Performance poetry is a different beast to the traditional written poem, and one that’s relatively new to many. It’s a medium that’s alive and well on the Dublin arts scene and is playing a huge role in a recent surge of interest in poetry among Ireland’s young people.
Leading the way in this movement is Slam Sunday, a monthly performance poetry competition night held at Dublin’s Accents Coffee and Tea Lounge. I had the chance to sit down with its organisers, Aidan Murphy and Edel Doran (plus an out-of-this-world banana cake) and ask the burning questions of slam poetry noobs everywhere.
Though Slam Sunday has been running since October 2013, both Murphy and Doran have a long history with poetry. Each has been involved with a number of similar nights around the city: Doran is a writer herself and is also involved with Milk and Cookies, a monthly story-telling group where the audience performs the stories, and Secret Garden, a spoken word and music festival. MC at Slam Sunday, Murphy says he now spends about a hundred nights a year listening to poetry. He first worked on The Monday Echo, a weekly songwriting and poetry night, but found that the timing (Mondays at 11pm) wasn’t the most accessible. For performers still in school, Slam Sunday certainly offers a more realistic forum, taking place at 7pm on the first Sunday of each month in Accents.
It’s clear how important spoken word is to both Murphy and Doran, and they are keen for Slam Sunday to be a driving force in encouraging young people to explore their love of poetry. [pullquote]“There’s a whole new life to poems, compared to what’s in textbooks,” says Doran.[/pullquote] Though similar to an open mic night, Slam Sunday is run as a competition with a cash incentive in recognition of the time and work involved in poetry, something that is stressed during the interview. As Murphy explains, “performance poetry isn’t like hiring a musician; no one’s going to pay you a hundred quid to do spoken word for an hour”.
The main rules of Slam Sunday are fairly simple. Here’s a spoken word poem by Ailish Kerr that explains them. [iframe id=”https://www.youtube.com/embed/op1W3X3UH_A” align=”center”]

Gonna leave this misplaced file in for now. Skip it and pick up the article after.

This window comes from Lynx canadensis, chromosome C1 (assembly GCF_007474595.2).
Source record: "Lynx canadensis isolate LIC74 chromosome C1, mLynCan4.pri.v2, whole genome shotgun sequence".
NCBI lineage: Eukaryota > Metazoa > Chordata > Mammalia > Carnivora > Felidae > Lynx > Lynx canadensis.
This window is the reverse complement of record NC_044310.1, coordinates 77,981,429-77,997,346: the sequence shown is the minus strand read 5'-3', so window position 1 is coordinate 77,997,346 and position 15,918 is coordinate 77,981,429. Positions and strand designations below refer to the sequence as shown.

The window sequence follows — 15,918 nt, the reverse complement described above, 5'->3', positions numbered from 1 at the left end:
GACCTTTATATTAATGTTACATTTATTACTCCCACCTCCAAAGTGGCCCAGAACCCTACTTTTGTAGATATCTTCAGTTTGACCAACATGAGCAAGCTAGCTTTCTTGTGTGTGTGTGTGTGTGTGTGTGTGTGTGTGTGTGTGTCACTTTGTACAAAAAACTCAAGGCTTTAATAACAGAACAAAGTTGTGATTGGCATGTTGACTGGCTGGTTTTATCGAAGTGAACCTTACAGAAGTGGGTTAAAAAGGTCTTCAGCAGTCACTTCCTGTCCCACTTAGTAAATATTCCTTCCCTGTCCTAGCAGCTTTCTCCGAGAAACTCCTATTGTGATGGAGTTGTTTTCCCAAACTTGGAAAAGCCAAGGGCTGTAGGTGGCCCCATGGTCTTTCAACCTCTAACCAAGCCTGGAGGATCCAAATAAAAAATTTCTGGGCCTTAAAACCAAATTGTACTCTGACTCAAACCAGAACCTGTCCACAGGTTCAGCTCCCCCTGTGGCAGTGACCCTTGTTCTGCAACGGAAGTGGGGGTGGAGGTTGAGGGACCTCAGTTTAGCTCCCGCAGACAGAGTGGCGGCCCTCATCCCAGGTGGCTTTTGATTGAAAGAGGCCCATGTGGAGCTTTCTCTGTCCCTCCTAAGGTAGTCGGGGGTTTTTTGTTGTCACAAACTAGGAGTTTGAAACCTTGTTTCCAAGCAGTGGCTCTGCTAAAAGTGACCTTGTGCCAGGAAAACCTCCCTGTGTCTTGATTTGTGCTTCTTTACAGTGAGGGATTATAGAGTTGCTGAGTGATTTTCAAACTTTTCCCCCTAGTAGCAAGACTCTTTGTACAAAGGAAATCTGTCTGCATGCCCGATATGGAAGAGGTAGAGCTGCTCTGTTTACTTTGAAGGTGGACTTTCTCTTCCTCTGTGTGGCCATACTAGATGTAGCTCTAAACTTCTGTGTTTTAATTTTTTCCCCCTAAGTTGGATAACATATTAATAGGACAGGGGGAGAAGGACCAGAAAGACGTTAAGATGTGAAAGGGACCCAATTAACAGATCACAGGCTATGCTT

Though there are some regulars, there are no favourites – Doran stresses “we love all [our performers] equally!” – and the sign-up system is a fair one. Names are picked out of a hat, and anyone not selected is noted and kept in mind for the following month. Murphy, who has been attending performance poetry nights around Dublin since around 2009, says he sees new faces at every Slam Sunday. Some even turn up to perform for the very first time, “which is surprising, because it’s a very high-pressure environment. Sometimes you’ve got a hundred people, watching you perform something you’ve written, from memory”.
Doran feels that Slam Sunday has “really sparked something”; a lot of college slams around Dublin – none of which existed before last year – are organised by Slam Sunday performers. “There’s enough of a critical mass of poets who will turn up and want to perform…the show will always go well”, says Murphy.
Ticket sales cover Slam Sunday’s operating costs, but not the €150 that is given away in prizes every month, all of which is raised through crowd funding. This year’s fundraising drive will take place in May and has a target of €1,800. It’s an excellent cause and a really well run series that is clearly meeting a need for Dublin poets and poetry-lovers alike.
The full set of Slam Sunday rules is available on the Facebook page , along with updates on when tickets, priced at €3, go on sale.